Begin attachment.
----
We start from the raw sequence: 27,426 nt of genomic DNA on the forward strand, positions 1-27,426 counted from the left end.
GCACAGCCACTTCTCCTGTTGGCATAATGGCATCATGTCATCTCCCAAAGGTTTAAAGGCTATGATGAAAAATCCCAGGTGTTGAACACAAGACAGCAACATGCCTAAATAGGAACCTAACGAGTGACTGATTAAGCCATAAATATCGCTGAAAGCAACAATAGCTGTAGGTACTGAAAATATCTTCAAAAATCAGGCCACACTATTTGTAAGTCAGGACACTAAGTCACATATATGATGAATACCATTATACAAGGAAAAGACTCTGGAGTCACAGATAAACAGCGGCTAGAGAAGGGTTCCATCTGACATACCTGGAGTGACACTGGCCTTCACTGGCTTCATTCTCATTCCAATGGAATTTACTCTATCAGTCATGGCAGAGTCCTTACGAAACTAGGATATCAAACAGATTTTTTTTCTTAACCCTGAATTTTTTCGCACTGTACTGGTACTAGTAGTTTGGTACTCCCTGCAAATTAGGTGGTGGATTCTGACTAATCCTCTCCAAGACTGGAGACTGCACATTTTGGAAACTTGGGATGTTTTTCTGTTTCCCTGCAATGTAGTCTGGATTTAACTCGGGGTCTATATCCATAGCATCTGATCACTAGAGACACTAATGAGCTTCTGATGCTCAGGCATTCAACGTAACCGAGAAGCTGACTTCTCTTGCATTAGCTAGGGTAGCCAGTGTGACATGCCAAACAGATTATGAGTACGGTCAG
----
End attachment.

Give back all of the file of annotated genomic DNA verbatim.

We start from the raw sequence: 27,426 nt of genomic DNA on the forward strand, positions 1-27,426 counted from the left end.
GCACAGCCACTTCTCCTGTTGGCATAATGGCATCATGTCATCTCCCAAAGGTTTAAAGGCTATGATGAAAAATCCCAGGTGTTGAACACAAGACAGCAACATGCCTAAATAGGAACCTAACGAGTGACTGATTAAGCCATAAATATCGCTGAAAGCAACAATAGCTGTAGGTACTGAAAATATCTTCAAAAATCAGGCCACACTATTTGTAAGTCAGGACACTAAGTCACATATATGATGAATACCATTATACAAGGAAAAGACTCTGGAGTCACAGATAAACAGCGGCTAGAGAAGGGTTCCATCTGACATACCTGGAGTGACACTGGCCTTCACTGGCTTCATTCTCATTCCAATGGAATTTACTCTATCAGTCATGGCAGAGTCCTTACGAAACTAGGATATCAAACAGATTTTTTTTCTTAACCCTGAATTTTTTCGCACTGTACTGGTACTAGTAGTTTGGTACTCCCTGCAAATTAGGTGGTGGATTCTGACTAATCCTCTCCAAGACTGGAGACTGCACATTTTGGAAACTTGGGATGTTTTTCTGTTTCCCTGCAATGTAGTCTGGATTTAACTCGGGGTCTATATCCATAGCATCTGATCACTAGAGACACTAATGAGCTTCTGATGCTCAGGCATTCAACGTAACCGAGAAGCTGACTTCTCTTGCATTAGCTAGGGTAGCCAGTGTGACATGCCAAACAGATTATGAGTACGGTCAG